Pinyin literature contest

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I wish to call your attention to the Li-ching Chang Memorial Pinyin Literature Contest.  The purpose of the contest is to commemorate the life and work of Li-ching Chang (October 5, 1936-June 20, 2010), who was an outstanding teacher of Mandarin at the University of Washington, the Oberlin center in Taiwan, Middlebury College Summer School, Harvard University, the University of Pennsylvania, Bryn Mawr College, Haverford College, and Swarthmore College.

The contest will offer more than US$13,000 in prizes for works in the following categories:

  • novella
  • short story
  • essay
  • poem

This will be a triennial contest with the first deadline falling on October 5, 2017.

Works submitted must be originally written in Hanyu Pinyin, not converted from texts composed in Chinese characters.

For more details, go to the contest website here:

The site is still abuilding, but it already provides basic information.  This announcement is being circulated now so that contestants can have as much time as possible to prepare their submissions.

It is recommend that correspondents use "Pinyin Literature Contest" as the subject line for their messages to those who are administering the contest.


  1. DG said,

    June 30, 2016 @ 4:46 pm

    I am not a Chinese speaker, so I am wondering if the requirement that it's not originally written in Chinese characters is a sort of honor code, or is there some way to tell from the pinyin submission?

  2. Michael Watts said,

    June 30, 2016 @ 5:16 pm

    DG, I assume it can't have been published in characters at any point before being published with pinyin available. Obviously, for an unpublished work, there's no way to tell what the writing process was like.

  3. Sally said,

    June 30, 2016 @ 11:18 pm

    Can non-U.S. residents submit?

  4. Victor Mair said,

    June 30, 2016 @ 11:37 pm


    The contest is open to citizens of all countries.

  5. Victor Mair said,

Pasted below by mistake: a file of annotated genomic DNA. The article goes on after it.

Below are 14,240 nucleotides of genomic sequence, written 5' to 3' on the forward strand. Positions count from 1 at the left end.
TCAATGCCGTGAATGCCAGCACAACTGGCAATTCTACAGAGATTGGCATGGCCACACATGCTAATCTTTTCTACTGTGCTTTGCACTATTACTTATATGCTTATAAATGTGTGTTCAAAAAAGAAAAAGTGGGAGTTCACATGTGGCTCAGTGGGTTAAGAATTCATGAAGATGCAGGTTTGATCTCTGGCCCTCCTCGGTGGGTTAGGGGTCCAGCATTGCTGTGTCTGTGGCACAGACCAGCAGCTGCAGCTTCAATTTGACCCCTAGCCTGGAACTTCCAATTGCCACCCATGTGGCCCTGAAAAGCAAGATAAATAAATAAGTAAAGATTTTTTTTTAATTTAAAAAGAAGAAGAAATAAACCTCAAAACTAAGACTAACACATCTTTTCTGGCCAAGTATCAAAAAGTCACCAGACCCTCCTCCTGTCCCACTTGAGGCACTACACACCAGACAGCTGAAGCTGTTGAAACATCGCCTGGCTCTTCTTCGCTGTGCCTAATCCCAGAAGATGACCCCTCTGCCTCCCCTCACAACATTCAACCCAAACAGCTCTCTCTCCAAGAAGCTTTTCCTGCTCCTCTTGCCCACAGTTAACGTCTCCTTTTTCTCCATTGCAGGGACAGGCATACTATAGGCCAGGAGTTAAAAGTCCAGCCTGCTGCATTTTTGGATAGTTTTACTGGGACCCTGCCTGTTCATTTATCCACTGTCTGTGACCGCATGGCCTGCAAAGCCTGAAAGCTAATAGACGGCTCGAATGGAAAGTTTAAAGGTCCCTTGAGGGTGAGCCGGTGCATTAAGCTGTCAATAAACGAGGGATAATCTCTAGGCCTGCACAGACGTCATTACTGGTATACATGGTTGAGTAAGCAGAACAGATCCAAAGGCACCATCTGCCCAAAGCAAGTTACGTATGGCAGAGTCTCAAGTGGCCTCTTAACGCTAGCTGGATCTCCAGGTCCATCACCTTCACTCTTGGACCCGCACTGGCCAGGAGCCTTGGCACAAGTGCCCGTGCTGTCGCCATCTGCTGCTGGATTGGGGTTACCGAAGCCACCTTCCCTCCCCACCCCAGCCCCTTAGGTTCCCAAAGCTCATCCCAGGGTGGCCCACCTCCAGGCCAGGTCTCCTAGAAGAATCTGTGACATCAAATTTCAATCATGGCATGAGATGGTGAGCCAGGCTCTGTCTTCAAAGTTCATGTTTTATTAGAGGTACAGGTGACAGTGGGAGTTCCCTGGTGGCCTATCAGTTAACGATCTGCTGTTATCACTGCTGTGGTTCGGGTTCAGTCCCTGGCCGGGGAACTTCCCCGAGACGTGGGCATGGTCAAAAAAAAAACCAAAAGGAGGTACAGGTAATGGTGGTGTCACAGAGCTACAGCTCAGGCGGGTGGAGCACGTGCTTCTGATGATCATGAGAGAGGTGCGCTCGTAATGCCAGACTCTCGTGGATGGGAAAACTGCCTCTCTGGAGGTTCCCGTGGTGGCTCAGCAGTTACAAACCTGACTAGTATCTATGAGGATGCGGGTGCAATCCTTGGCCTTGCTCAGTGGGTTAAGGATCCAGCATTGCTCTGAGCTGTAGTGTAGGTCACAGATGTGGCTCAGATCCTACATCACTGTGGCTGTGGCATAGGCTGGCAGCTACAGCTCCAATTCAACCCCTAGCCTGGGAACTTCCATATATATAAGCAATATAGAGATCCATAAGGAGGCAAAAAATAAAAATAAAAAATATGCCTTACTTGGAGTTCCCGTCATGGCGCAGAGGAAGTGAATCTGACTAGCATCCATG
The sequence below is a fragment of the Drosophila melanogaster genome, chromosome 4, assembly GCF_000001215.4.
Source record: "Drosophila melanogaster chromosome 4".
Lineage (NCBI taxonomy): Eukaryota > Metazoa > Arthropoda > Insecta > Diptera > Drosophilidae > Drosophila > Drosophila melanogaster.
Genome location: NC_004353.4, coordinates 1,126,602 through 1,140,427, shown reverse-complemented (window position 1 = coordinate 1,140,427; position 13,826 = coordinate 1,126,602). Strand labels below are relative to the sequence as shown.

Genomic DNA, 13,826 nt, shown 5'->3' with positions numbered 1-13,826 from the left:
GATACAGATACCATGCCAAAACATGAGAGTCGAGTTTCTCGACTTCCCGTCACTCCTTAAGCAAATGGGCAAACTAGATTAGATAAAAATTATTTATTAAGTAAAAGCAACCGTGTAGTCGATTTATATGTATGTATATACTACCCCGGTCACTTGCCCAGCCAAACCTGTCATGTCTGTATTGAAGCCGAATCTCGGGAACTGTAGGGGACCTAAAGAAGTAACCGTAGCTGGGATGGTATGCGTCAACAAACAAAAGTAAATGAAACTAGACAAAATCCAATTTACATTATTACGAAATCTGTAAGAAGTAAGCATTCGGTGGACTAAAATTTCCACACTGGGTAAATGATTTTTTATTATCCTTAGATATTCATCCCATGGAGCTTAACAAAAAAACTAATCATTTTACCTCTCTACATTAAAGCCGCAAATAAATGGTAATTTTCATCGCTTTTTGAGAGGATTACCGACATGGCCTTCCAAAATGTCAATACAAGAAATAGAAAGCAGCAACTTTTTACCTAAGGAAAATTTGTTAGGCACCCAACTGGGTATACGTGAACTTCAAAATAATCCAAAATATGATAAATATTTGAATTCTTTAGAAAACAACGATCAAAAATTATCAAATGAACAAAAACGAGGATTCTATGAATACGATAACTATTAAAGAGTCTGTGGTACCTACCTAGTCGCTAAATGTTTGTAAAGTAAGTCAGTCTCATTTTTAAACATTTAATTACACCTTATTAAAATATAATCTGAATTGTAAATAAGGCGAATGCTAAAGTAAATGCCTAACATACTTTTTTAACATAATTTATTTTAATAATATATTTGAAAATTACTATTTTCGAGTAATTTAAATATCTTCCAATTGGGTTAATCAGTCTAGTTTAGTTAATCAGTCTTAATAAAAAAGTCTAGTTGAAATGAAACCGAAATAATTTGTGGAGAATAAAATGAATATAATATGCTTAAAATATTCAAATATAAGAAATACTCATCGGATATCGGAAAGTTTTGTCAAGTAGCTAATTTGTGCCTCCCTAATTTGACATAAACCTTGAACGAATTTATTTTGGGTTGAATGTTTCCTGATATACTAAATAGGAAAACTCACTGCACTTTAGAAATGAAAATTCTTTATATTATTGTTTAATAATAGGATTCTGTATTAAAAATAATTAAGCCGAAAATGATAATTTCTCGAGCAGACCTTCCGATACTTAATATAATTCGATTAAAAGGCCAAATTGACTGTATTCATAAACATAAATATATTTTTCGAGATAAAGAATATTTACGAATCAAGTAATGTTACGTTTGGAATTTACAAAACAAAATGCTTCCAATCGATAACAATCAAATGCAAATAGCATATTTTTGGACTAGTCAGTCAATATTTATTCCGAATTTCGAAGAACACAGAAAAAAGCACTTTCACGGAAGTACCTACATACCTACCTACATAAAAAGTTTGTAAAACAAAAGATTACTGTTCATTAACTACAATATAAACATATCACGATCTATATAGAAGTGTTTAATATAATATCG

July 1, 2016 @ 11:07 am


    Thanks for your good question. I will write a separate post in response to it.

  6. Wadiyo said,

    July 3, 2016 @ 8:15 am

    good informtion
    When such a contest is held again?

  7. Victor Mair said,

    July 3, 2016 @ 8:21 am


    The timing of the contest is listed on the website.

  8. 艾力·黑膠(Eric) said,

    July 8, 2016 @ 2:47 pm

    I am not a Chinese speaker, so I am wondering if the requirement that it's not originally written in Chinese characters is a sort of honor code, or is there some way to tell from the pinyin submission?

    As a fellow non-Chinese-speaker, I think I can take a crack at this.

    First of all, something written in a phonetic script isn’t going to employ abbreviations that are orally ambiguous. This may be contrived, but the example that comes readily to mind is Yuè yǔ: is the writer referring to Cantonese (粵語) or Vietnamese (越語)? There are a host of terms like this which are common in writing but uncommon in speech (though how common in literary writing I don't know).

    Secondly, there are some characters that have different pronunciations—mostly tone, I think—depending on the word in which they appear. Machines are pretty good at detecting this now, but in a work of any substantial length it would seem a few telltale mistakes are bound to slip through.

    So if you were to convert a Kanji (Hanzi) text to pīnyīn you’d at least have to correct it by hand. Such a process would likely be tedious enough that you might as well just start from the Roman alphabet in the first place. Of course, it may be impossible to tell if someone took their unpublished story that they’d originally written with characters and punched it up to make the pinyin free of any Classical Chinese-influenced phrases that would sound out of place. But I get the impression this criterion is to encourage baihua-as-baihua (白話) composition, rather than thinking of pinyin as a secondary, training-wheels way to represent Mandarin, which is often conflated with Standard Written Chinese, and prevent authors from taking existing works, running them through a converter, and saying, “ta-da, where’s my prize?”

    Couple this with the fact that most computer-composed Chinese is originally written in pinyin anyway—the typist inputs their text using a QWERTY keyboard and then selects which character they want from a list (again, computers are getting better and better at figuring out which character automatically). So getting Mandarin-speaking writers to make a few minor tweaks to compose wholly pinyin works without the intermediate step of characters is likely in fact easier—a point which I’m sure is not lost on the organizers of this contest.

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